"One Red Flower," Paris Barclay's paean to American soldiers who fought and died in Vietnam, gets high marks for sincerity. But this earnest musical, derived from actual letters from GIs, is also an unabashed downer.
“One Red Flower,” Paris Barclay’s paean to American soldiers who fought and died in Vietnam, gets high marks for sincerity. But this earnest musical, derived from actual letters from GIs, is also an unabashed downer.
TV director Barclay (“NYPD Blue,” “The West Wing” and “ER) wrote the music and adapted the book and lyrics. The project, receiving its premiere at the Signature Theater, represents a personal campaign that has taken Barclay 18 years and 24 drafts to complete. He has given voice to letters written to and from more than 100 soldiers; they were collected for the New York Vietnam Veterans Memorial and edited by Bernard Edelman for the book, “Dear America: Letters Home From Vietnam.”
Barclay’s cast of six soldiers and one worried mother expresses universal thoughts about life at the front and at home. The letters are embellished by heartfelt songs of camaraderie, misery, loneliness and protest.
Signature’s Eric Schaeffer directs with great sensitivity to the material, and to the strong emotions that the war has provoked.
The show begins in idealistic fashion as the gung-ho members of a platoon gather their patriotic thoughts. In song, they celebrate the benefits of free mail and the wonders that await them. But the mood swiftly changes as reality sets in: the hardships of war, death from friendly fire and constant assault from an invisible and ubiquitous foe.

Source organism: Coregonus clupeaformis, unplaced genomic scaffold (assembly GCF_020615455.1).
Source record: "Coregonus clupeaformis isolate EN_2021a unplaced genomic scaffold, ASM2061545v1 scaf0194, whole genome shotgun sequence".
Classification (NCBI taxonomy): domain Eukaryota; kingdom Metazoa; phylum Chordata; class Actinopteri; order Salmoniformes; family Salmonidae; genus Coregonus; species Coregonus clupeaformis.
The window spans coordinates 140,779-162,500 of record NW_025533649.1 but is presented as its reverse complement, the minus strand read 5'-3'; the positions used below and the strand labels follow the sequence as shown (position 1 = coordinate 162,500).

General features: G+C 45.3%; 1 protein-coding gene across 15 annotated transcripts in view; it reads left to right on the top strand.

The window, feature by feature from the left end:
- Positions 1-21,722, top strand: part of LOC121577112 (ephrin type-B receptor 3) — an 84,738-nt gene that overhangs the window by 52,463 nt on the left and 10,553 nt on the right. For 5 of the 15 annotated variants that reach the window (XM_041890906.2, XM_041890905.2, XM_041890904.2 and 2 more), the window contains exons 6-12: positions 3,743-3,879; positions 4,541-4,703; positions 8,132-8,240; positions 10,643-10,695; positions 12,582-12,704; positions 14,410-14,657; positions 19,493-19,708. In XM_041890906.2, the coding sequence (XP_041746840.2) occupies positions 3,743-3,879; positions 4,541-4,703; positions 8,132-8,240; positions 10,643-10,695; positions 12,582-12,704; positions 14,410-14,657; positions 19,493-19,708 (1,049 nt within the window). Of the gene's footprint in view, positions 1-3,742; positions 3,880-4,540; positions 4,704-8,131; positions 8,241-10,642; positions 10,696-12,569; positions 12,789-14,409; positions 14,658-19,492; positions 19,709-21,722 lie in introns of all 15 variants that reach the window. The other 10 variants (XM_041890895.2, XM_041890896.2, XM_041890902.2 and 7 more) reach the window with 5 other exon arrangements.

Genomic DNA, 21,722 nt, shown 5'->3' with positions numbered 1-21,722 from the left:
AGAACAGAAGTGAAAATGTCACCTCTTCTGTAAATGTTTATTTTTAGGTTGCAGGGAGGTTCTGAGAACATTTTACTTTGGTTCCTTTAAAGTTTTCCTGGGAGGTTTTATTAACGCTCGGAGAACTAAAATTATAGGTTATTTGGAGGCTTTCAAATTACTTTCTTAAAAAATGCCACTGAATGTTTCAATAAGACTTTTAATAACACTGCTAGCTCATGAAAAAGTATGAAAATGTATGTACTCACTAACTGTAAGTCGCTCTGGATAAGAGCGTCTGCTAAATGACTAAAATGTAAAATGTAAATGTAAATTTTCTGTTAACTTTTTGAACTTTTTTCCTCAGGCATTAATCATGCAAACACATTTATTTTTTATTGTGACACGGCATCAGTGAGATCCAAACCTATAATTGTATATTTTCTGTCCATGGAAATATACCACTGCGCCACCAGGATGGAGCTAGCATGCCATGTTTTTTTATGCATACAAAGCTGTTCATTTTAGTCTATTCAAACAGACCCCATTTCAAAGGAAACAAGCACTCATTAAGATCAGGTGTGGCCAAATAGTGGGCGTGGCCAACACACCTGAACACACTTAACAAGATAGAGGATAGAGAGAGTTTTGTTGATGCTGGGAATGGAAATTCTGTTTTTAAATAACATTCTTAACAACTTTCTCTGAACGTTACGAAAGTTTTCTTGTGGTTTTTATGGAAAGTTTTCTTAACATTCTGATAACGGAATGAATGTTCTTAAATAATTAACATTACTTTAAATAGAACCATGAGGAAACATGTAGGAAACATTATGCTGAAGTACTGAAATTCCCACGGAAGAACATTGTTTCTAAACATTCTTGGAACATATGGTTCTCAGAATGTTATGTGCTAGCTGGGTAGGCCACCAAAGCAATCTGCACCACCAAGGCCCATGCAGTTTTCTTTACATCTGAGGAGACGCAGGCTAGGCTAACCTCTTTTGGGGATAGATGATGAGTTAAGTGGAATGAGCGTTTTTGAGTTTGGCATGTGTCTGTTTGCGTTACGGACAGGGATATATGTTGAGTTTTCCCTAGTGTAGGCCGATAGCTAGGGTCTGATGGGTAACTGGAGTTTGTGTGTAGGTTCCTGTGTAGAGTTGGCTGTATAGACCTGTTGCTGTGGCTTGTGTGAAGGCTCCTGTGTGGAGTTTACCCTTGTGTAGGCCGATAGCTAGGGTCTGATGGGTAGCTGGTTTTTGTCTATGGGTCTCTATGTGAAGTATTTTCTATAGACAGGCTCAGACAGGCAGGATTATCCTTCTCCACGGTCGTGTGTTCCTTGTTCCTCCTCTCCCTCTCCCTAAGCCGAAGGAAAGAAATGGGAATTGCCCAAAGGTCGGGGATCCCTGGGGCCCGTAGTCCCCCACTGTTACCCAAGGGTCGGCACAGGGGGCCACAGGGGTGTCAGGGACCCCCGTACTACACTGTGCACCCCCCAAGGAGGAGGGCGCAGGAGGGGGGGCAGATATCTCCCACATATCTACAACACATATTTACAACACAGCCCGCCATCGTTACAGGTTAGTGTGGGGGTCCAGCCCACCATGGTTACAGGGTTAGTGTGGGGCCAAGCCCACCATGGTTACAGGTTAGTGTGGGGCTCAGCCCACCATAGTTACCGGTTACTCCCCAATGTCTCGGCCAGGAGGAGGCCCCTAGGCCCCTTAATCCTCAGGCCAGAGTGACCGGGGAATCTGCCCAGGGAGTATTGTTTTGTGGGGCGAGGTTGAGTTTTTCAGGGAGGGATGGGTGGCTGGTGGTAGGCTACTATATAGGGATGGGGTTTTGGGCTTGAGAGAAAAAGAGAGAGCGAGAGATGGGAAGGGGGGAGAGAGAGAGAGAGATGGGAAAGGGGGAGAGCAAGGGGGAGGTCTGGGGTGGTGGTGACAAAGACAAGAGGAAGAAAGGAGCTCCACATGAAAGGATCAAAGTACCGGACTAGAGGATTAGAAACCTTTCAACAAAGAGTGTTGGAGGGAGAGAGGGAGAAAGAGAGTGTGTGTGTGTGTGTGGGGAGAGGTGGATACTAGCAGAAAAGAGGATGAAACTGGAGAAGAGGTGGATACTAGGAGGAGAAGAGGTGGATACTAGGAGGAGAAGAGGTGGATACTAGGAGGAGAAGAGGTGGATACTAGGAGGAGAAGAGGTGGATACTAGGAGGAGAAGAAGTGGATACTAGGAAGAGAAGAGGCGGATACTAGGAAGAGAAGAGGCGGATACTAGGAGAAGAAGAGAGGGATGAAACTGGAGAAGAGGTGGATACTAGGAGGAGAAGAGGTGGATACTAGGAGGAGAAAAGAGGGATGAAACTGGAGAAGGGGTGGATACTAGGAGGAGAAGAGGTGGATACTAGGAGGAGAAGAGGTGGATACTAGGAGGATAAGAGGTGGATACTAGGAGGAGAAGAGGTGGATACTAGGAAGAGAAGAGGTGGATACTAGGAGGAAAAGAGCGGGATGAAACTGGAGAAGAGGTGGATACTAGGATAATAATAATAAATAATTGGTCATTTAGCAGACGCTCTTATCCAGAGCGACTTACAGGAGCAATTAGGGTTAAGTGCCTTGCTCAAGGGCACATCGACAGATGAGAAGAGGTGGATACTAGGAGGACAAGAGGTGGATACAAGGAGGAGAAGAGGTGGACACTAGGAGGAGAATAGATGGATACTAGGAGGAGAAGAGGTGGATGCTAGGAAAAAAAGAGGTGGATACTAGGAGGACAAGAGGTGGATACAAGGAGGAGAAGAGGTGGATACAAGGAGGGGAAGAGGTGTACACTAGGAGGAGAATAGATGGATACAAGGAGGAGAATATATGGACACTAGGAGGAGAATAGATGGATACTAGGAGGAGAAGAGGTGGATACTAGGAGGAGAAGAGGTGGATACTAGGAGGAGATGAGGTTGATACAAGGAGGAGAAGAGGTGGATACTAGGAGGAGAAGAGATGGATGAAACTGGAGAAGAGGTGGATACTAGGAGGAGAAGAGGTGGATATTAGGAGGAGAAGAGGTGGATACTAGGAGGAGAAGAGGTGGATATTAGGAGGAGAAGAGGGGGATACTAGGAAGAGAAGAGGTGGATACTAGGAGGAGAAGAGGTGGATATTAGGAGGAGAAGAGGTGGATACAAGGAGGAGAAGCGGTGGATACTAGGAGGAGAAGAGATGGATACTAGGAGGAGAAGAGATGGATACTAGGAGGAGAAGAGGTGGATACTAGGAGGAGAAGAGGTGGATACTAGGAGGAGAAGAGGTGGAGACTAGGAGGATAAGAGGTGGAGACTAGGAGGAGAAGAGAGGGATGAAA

“I don’t understand this war,” bellows one frustrated soldier, expressing the opinion of a generation. It is sobering stuff indeed, hardly the usual grist for a musical. And although it could be considered timely, what with another controversial conflict under way, there is nothing really new here in a genre has been thoroughly explored already.
The production also is encumbered by theatrical limitations posed by its confining format. Since the lion’s share of dialogue is a recitation of correspondence (much of it predictable), there is relatively little interaction among performers. Show is predominantly a collection of soliloquies interspersed with musical numbers from members of the (quickly dwindling) company. As a result, the characters remain distant, minimally sketched and emotionally out of reach.
An even cast grapples gamely with the situation, headed by Stephen Gregory Smith as the production’s central character, SP4 Billy Bridges, a congenial company clerk who longs to get in on the action. Signature regular Florence Lacey plays his mother.
Other assets include Barclay’s tuneful music sung to 1970s rock beats. Among them are two tender melodies, “Lament” and “My Own Dream,” the bouncy “Free” and the intriguing title song.
The darkness of the hour is vividly depicted by Chris Lee’s subdued lighting and Schaeffer’s dour staging, typified by grieving soldiers hurling helmets in disgust.
Other effective touches include Schaeffer’s seat-rattling helicopter arrival to open the show, Eric Grims’ minimalist but eye-catching set and Michael Clark’s projections, which include a dramatic closing tableau of the names etched into the Vietnam Veterans Memorial just a few miles away.